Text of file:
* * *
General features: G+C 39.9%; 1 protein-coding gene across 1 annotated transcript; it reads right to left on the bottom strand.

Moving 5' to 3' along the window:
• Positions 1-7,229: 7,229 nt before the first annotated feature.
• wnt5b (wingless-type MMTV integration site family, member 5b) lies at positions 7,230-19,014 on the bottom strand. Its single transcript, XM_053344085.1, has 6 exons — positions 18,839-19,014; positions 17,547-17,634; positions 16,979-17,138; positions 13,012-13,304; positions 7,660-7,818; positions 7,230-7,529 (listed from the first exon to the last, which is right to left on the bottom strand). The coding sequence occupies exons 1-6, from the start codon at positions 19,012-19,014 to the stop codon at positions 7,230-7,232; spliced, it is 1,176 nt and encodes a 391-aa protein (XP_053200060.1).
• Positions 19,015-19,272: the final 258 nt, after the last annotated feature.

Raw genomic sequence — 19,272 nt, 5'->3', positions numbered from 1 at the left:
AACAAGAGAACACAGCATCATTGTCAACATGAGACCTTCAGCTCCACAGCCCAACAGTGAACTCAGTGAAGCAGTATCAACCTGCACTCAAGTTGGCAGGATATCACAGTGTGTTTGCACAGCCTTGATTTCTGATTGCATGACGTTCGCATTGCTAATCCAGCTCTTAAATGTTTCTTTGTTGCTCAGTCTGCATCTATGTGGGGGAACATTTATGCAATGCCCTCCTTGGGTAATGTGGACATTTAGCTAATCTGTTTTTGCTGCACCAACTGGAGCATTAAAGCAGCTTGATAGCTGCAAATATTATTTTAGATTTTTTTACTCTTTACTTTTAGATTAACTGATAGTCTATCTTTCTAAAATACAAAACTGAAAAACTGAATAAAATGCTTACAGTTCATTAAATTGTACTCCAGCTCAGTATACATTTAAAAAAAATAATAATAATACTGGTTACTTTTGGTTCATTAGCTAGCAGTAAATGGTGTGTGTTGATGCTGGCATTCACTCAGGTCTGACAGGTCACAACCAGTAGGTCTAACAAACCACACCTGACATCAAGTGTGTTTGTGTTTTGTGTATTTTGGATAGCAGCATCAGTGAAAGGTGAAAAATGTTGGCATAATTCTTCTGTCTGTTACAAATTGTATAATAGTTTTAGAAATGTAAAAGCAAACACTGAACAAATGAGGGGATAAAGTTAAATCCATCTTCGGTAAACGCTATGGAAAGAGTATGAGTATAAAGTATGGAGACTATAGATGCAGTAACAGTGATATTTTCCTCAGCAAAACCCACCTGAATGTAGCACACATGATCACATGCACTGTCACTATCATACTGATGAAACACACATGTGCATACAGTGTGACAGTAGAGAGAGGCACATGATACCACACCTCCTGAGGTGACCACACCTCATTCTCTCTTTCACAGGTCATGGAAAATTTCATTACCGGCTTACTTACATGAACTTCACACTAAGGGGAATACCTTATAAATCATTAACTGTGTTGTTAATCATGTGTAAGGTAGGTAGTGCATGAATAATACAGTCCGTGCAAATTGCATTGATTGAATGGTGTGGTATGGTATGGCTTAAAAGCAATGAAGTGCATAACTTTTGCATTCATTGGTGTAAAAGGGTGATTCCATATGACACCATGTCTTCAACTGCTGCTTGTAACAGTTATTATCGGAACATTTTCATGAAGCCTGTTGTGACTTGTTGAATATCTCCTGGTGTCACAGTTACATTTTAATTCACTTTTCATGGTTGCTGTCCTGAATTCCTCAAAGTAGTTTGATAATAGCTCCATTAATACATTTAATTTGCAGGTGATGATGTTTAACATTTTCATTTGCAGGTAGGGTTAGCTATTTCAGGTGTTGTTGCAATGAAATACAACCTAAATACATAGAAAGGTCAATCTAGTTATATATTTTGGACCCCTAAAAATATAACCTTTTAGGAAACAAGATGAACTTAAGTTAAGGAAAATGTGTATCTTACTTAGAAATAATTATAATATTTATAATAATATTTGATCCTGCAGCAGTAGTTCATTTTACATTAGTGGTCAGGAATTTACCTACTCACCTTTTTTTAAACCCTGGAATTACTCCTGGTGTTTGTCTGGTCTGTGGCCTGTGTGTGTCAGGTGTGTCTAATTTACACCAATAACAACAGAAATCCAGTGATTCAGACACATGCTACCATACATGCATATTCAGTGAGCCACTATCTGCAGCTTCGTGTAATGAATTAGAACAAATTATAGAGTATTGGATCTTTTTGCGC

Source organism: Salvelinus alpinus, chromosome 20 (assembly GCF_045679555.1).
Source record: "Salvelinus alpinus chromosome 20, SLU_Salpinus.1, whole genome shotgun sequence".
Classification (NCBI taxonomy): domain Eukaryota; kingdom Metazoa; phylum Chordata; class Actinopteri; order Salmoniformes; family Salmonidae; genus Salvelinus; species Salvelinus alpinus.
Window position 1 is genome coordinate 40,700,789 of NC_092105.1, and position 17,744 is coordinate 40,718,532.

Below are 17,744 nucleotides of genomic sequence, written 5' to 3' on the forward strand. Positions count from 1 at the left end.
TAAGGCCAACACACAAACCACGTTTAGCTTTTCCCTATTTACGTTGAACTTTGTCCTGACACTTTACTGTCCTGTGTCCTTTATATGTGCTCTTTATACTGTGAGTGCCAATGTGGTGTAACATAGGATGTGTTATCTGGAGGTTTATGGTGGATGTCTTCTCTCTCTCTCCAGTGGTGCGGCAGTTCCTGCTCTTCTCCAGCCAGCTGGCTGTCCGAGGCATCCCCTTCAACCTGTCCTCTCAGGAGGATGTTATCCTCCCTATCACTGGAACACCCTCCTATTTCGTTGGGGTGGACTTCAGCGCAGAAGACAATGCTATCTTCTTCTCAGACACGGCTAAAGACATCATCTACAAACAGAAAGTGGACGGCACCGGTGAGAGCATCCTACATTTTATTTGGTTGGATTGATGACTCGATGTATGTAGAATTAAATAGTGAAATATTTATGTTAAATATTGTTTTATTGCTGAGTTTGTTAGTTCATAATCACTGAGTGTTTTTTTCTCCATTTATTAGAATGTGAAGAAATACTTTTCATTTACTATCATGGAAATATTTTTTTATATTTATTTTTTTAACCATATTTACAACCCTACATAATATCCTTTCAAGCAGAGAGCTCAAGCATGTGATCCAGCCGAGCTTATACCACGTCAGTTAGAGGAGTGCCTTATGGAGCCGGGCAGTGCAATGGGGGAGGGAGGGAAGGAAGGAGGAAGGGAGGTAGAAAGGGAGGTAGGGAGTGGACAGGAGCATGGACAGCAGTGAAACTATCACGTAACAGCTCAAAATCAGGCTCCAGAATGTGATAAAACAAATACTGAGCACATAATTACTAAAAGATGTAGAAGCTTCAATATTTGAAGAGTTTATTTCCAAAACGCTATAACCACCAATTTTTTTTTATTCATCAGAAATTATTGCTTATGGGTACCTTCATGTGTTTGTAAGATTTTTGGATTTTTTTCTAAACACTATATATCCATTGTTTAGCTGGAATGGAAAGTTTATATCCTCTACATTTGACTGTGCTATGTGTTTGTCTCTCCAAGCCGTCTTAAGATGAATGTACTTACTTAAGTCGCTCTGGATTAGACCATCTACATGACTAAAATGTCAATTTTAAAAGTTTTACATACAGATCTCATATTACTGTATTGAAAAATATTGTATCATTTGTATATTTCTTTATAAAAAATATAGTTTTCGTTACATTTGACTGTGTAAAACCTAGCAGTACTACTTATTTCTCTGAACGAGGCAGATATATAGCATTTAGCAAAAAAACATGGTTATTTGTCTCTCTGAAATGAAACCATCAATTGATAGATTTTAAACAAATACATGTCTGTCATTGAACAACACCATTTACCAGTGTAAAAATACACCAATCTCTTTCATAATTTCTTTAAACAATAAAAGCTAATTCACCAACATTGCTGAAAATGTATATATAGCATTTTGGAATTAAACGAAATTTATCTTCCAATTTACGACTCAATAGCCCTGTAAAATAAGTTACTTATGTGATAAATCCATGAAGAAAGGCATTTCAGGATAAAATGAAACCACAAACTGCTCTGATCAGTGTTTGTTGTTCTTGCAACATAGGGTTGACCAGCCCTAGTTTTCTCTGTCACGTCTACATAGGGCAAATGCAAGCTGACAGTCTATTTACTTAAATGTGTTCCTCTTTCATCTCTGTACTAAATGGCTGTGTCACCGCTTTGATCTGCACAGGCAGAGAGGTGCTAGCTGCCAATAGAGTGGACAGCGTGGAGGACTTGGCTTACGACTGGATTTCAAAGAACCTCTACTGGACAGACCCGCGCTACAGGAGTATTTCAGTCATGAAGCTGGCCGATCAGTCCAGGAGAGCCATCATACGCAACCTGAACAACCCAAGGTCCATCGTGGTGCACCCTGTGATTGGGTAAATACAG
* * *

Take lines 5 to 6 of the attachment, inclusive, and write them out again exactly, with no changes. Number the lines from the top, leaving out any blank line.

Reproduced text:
• Positions 19,015-19,272: the final 258 nt, after the last annotated feature.

Raw genomic sequence — 19,272 nt, 5'->3', positions numbered from 1 at the left: